"It's hard, but even more so when you have a week off and you don't do it," Simpson told the Manchester Evening News. "I've been to the gym this morning and I know I'll feel ready to attack the day after the session, but then when you're on your own, it's very difficult.
"I saw all my friends go back to their clubs in the summer and it affects you mentally. When you see them back in training, I didn't even want to go on my Instagram because I was sick and tired. I know it sounds bad but I couldn't like their pictures.
"I was struggling mentally and there wasn't much help. I was lucky because eventually I grew a pair of balls and rang Leicester and I asked whether I could come back in and train and they let me, but some people don't have that relationship with clubs.
"You're trying to find a pitch to train on. It's difficult to just go to David Lloyds on a treadmill with people around you, asking 'what are you doing here'. We found a pitch in Knutsford, because Danny Drinkwater knew the owner, but it's difficult for players to find coaches to try and train one-on-one, especially when you're out of contract and not knowing whether anyone will give you a call."
A candid Simpson then laid bare the reality of what it's actually like for some players in football who are out of contract and struggling.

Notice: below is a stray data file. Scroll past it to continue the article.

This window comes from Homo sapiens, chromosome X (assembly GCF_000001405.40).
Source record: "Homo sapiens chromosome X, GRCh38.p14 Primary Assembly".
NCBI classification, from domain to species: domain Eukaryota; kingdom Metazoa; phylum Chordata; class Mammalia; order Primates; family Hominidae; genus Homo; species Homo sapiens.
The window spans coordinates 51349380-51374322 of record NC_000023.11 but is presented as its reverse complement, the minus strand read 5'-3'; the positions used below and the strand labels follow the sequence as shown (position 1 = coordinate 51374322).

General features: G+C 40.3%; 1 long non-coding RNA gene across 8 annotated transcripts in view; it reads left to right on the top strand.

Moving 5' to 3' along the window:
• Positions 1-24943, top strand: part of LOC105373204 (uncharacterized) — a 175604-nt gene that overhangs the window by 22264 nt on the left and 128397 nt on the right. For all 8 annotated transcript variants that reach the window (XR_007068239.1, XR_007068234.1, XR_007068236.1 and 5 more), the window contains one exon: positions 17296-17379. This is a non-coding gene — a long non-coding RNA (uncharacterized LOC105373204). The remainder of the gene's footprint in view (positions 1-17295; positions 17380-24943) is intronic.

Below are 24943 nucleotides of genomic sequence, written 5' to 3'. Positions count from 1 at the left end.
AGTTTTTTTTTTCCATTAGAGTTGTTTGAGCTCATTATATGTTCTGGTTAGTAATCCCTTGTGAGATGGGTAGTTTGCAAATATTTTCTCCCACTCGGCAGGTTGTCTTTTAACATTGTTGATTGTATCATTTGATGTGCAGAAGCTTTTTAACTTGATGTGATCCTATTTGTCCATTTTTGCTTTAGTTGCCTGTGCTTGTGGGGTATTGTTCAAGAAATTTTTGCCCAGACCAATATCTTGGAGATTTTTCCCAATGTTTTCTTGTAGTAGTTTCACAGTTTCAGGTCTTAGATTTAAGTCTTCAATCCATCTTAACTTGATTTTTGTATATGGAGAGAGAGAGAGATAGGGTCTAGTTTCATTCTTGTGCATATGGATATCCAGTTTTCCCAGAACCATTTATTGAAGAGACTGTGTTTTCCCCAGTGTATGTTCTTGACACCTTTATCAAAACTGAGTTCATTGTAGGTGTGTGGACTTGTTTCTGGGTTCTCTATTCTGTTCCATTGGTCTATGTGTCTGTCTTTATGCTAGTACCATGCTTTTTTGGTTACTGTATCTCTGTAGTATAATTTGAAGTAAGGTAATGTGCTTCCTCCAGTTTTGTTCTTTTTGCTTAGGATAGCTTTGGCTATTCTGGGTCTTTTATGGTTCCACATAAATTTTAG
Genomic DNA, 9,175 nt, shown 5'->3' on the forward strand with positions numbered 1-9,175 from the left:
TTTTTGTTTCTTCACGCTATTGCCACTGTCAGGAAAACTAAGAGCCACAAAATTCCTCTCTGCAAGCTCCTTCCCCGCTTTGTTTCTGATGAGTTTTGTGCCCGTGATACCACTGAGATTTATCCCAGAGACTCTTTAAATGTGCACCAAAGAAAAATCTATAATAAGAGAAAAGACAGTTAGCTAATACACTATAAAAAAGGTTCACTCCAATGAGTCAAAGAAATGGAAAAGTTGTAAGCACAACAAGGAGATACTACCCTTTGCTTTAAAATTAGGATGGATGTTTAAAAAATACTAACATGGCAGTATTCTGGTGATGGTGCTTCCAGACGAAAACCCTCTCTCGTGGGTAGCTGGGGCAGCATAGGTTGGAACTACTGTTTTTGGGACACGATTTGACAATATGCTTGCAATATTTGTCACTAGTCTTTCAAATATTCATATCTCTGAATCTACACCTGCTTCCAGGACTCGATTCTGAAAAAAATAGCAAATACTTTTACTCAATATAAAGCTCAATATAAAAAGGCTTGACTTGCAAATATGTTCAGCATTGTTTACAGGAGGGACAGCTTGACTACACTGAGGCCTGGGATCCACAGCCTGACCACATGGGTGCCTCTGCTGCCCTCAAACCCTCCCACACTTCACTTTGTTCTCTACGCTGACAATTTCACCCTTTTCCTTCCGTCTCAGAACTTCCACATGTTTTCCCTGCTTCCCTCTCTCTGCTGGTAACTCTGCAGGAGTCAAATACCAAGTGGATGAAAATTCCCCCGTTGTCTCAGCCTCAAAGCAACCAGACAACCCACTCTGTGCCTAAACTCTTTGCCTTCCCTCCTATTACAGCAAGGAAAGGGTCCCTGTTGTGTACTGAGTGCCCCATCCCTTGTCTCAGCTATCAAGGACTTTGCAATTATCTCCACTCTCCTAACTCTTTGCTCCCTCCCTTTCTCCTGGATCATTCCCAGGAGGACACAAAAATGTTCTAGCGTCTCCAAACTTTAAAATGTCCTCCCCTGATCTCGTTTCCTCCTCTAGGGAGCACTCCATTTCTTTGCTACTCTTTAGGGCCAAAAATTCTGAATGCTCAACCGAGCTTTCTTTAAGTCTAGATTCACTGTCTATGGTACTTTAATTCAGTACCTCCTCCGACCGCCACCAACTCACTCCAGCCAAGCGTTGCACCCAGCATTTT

"I've got a WhatsApp group, some who are ex-players and some who haven't retired, and our mates ring each other every other day just to keep each other going, to see they are getting on because we're all in the same boat," Simpson said.
"We don't know what to do. I try to do my punditry and my radio, but it doesn't happen overnight. It's a crazy transition and some that finish football will get a divorce, they might be gambling or drinking, a lot of stuff goes on that people don't really know about.
"Our phones should be ringing. Some people might not have great friends or good relationships with their families, they might not have wives or kids, and they might know what they're doing. The only thing that keeps me going is my little girl.
"I want to keep training and I don't want to fall back into that place. I just think there could be programmes in place, or even courtesy calls, just to check where people are in life. It's not on the clubs that have released you, that club will continue.
"You might have people that keep an eye on you like I've got someone at Leicester, who's the welfare officer called Dale, and she's amazing. She rings me once a week, but I don't think that happens elsewhere. It helps, so I'm sure that can help other people."